Interview of Gordon Mitchell by Walt Golden
Topic: Vice presidential debate
KQV Radio (1410 AM), Pittsburgh Pennsylvania
October 5, 2004, 7:30 a.m.
Walt Golden (WG): Now it's time to hear from the vice presidential candidates. Cleveland plays host for tonight's forum between Dick Cheney and John Edwards. Correspondent Manuel Gallegus has a preview.
Manuel Gallegus: It promises to be a well-watched, 90-minute debate between John Edwards and Dick Cheney, with the candidates sitting close together, at a desk, before a live audience. Analysts say Cheney must demonstrate his vast political experience. Edwards job, they say, will be to rattle Cheney, perhaps using his skills as a former trial lawyer.
WG: Meanwhile, Pitt's Director of Debate Gordon Mitchell is on KQV's live line this morning with some insight. Mr. Mitchell, good morning to you.
Gordon Mitchell (GM): Good morning, Walt.
WG: Pundits are saying that most of the time the vice presidential debates don't make a whole lot of difference in the campaign. That's not what they're saying this time. What do you think we're going to see tonight?
GM: Sharp contrasts often produce colorful debates and tonight we're going to see two vice presidential candidates who match up like night and day. Some journalists are billing the match up as Dr. Doom vs. Huck Finn; others say it has the feel of Darth Cheney versus Luke Edwards. Ethos, or speaker credibility is an important part of any debate, and this one is going to pit fatherly gravitas against sunny exuberance, so it will prove to be interesting.
WG: Now I'm not an expert on the whole thing but supposedly the strategists on the GOP side are trying to get some steam back in the campaign. Many said that Bush didn't do all that well in his first debate with John Kerry, and that he wants to get things refocused on 9/11.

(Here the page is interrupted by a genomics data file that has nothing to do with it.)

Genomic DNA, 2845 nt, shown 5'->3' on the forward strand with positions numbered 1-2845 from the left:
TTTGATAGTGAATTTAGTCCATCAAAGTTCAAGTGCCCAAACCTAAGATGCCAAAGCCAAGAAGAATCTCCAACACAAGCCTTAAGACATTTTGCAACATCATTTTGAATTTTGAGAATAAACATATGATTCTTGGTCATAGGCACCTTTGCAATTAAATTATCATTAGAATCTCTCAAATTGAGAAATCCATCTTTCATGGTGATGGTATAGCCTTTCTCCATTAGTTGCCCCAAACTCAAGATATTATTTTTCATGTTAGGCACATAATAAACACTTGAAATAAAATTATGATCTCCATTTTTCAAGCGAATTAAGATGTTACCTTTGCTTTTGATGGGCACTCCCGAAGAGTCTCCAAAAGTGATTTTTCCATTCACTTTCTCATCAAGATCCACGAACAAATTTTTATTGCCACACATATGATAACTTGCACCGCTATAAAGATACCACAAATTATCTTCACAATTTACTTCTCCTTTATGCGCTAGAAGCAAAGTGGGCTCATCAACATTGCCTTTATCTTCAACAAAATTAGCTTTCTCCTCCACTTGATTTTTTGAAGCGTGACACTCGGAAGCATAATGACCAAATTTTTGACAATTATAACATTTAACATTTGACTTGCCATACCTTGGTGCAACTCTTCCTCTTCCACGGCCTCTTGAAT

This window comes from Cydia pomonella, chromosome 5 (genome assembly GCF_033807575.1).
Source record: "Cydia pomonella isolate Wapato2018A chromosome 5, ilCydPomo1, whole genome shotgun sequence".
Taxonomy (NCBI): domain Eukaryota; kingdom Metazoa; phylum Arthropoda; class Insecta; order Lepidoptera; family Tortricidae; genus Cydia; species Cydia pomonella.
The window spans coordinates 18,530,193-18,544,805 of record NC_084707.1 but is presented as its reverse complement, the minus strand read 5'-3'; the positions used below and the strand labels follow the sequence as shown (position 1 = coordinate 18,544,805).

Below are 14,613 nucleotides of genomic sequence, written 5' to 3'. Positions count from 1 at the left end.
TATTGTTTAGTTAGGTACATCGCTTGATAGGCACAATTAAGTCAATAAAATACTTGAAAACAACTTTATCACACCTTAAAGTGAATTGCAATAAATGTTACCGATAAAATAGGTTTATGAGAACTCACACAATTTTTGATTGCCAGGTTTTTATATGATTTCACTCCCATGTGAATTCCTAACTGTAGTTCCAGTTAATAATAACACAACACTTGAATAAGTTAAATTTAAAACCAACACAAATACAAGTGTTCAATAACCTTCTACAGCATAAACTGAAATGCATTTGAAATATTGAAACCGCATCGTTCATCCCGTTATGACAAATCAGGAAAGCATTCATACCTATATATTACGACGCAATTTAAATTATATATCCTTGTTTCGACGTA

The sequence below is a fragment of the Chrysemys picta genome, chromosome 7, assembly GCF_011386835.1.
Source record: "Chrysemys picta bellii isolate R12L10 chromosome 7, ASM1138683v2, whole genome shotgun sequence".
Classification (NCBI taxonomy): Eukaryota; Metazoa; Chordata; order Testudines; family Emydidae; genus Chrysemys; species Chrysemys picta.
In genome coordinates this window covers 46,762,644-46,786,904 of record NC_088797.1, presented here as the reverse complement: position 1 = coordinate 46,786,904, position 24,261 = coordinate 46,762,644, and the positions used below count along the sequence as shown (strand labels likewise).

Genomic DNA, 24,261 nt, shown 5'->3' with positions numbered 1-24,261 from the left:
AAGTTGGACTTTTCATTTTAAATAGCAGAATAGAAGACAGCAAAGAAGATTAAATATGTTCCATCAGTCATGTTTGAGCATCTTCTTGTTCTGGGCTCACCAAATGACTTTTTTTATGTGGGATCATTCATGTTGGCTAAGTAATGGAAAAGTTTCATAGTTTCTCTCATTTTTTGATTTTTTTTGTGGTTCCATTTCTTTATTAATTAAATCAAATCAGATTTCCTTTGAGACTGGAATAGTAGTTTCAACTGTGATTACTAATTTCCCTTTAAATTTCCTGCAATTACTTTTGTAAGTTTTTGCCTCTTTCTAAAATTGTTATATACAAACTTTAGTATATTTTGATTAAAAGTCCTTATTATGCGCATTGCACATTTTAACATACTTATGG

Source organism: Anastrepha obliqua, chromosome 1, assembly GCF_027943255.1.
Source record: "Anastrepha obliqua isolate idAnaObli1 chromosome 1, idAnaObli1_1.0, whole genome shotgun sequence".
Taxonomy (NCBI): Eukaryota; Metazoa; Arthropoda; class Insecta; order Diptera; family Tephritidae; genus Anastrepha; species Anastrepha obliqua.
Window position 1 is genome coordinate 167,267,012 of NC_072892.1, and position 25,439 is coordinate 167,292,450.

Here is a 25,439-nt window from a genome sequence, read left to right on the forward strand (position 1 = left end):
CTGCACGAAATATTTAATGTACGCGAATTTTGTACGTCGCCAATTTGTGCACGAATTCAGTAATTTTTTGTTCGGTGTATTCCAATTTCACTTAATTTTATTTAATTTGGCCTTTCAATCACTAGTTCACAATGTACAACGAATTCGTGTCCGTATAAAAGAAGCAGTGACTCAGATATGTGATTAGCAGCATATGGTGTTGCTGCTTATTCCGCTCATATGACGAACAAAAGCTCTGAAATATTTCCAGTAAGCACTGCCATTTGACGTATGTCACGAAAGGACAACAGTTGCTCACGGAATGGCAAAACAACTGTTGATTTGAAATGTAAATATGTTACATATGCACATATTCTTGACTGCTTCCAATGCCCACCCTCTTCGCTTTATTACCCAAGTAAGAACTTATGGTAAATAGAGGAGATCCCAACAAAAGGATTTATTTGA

GM: I think that's what we are going to see from Dick Cheney. He has a stock phrase he uses quite a bit in terms of comparing the two parties as one being the party of September 10 and the other being the party of September 12, trying to highlight the transformative nature of the 9/11 attacks on foreign policy decision making. I think tonight we'll also see Cheney go after the so-called "Kerry doctrine." He often says the Democratic policy seeks a "permission slip" before preemptively attacking adversaries and that this is an irresponsible policy.
WG: Over on John Edwards' side, supposedly they're going to try cast Cheney as the villain. Connections with Halliburton, that kind of business.
GM: I think we'll see Edwards use that word Halliburton quite a bit and try to leverage it by picking up where Kerry left off in highlighting the tradeoffs between the Bush administration's expenditures on the Iraq war coming at the expense of spending on homeland security and domestic programs in the United States. The other thing Edwards needs to do is clarify this so-called "Kerry doctrine" issue by arguing that what Kerry was trying to say during the first debate was that the grounds for war must be legitimate in the eyes of the world. He'll try to amplify the point that Kerry used to preface his "global test" remarks by saying that while any preemptive attack has to be legitimate in the eyes of the world, a Kerry/Edwards administration would never cede the right to anyone for the United States to strike preemptively.
WG: Any way to predict, based on their styles, which might come out on top in terms of voter perception?
GM: The Bush camp is going to start reaping real rewards from their format negotiating tonight. The Democrats actually wanted a town hall format for this debate, but the Republicans insisted that in exchange for an agreement by President Bush to do three debates instead of two, this vice presidential debate would be a sit down affair. This format really plays to Cheney's strengths. He is a relaxed debater who is most comfortable in conversational settings. Edwards is an animated debater. The trial litigator in him is trained to fill up the courtroom with oratory. He tries to occupy the debating space with expansive gestures and movement. Tonight he's going to have to sit still and modulate his delivery. Sometimes in that mode he loses a bit of his oratorical polish.
WG: Ought to be interesting. Gordon Mitchell, Director of Debate at the University of Pittsburgh on the live line. Thank you for the insight and the preview. All of it live on KQV starting at nine o'clock tonight.